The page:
Kay Ryan has lived in the same small house on a hill in Marin County, Calif., for 30 years. She shingled the exterior walls and covered the steps and walkways in bright tile scraps herself. The house suits her—filled with artwork by friends and with books, surrounded by mountain-biking trails, sheltered by plants. She likes being in this out-of-the-way place, keeping her distance. As she settles into a faded pink director's chair, chatting amiably, her hazel eyes are warm but a little guarded. This is what she had dreaded when she agreed to become the poet laureate of the United States—that a reporter would show up at her door and ask her to hold forth on the State of American Poetry for the Masses. But Ryan is a kind and generous person, and so she has sliced lime for this interloper's sparkling water, offered her cut cantaloupe, and invited her onto the tiny deck lined with low-hanging strawberries, a geranium, lemon verbena, cacti. The pots were planted by Carol Adair, Ryan's spouse and longtime partner, who died of cancer in January. Ryan is doing her best to keep the plants alive, to halt the geranium's browning.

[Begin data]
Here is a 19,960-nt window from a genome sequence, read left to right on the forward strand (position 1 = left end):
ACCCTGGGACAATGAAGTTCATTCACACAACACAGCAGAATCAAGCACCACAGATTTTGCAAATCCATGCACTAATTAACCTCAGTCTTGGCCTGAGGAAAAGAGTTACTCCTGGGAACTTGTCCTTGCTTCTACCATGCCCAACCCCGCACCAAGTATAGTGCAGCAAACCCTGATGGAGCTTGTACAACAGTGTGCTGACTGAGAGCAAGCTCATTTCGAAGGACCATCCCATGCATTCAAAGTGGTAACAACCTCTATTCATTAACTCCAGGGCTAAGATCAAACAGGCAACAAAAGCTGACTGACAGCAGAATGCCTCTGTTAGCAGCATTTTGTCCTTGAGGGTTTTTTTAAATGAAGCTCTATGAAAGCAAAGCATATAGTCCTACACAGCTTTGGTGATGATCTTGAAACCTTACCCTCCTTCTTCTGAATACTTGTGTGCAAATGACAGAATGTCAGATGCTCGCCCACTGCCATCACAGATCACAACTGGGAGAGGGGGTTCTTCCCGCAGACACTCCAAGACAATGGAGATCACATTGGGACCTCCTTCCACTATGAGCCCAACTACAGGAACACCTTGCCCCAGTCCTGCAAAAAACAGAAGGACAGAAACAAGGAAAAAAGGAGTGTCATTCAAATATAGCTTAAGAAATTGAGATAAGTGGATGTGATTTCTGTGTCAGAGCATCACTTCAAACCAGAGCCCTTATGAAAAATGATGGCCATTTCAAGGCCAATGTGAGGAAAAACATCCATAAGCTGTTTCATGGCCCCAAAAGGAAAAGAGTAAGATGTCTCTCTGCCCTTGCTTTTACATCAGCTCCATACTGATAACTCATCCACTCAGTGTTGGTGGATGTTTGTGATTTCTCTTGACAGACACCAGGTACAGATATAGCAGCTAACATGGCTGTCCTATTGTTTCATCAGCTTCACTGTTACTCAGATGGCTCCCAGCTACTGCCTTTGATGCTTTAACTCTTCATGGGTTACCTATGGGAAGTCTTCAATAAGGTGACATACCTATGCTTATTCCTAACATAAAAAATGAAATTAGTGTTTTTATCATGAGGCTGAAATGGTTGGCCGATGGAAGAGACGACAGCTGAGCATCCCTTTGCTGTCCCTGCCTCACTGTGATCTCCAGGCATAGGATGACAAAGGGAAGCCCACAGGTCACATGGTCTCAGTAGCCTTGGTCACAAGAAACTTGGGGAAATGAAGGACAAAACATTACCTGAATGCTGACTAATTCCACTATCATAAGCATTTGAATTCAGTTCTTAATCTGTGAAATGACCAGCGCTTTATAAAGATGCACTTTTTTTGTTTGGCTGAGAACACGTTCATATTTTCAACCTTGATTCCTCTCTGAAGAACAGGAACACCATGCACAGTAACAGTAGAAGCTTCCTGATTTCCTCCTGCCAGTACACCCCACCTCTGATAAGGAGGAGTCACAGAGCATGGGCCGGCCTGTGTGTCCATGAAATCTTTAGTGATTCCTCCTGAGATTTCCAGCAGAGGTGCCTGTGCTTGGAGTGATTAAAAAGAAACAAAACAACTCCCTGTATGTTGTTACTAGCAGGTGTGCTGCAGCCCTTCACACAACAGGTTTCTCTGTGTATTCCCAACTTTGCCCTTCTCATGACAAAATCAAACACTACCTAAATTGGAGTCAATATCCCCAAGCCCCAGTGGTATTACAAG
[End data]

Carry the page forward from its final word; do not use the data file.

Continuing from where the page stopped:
Adair is the reason that Ryan is the poet laureate, she says. They returned home from a trip to Aspen last July to find a message on the answering machine from James Billington, the librarian of Congress, asking Ryan to call him at home. Ryan knew that there was only one reason Billington would call. She told Adair that she did not want to do it. "I feel it's hard enough to represent myself," she says. "The idea of representing capital-P Poetry … It was a horrible thought. I'm not an ambassador." But the next morning she accepted. "I did that because Carol was sick. I told her all my reasons why I didn't want to do it, and she said, 'I understand, so do it for me.' "
Ryan has long had an ambivalent relationship with exposure, and she has always resisted change. "I'm eager for stasis," she says, "because I can count on its being disrupted." While some poets thrive on the drama of their own experience and others want to capture the cacophonous world, Ryan probes the cracks and edges in her mind. Out of those crevices, the disruptions in a quiet life, come her poems.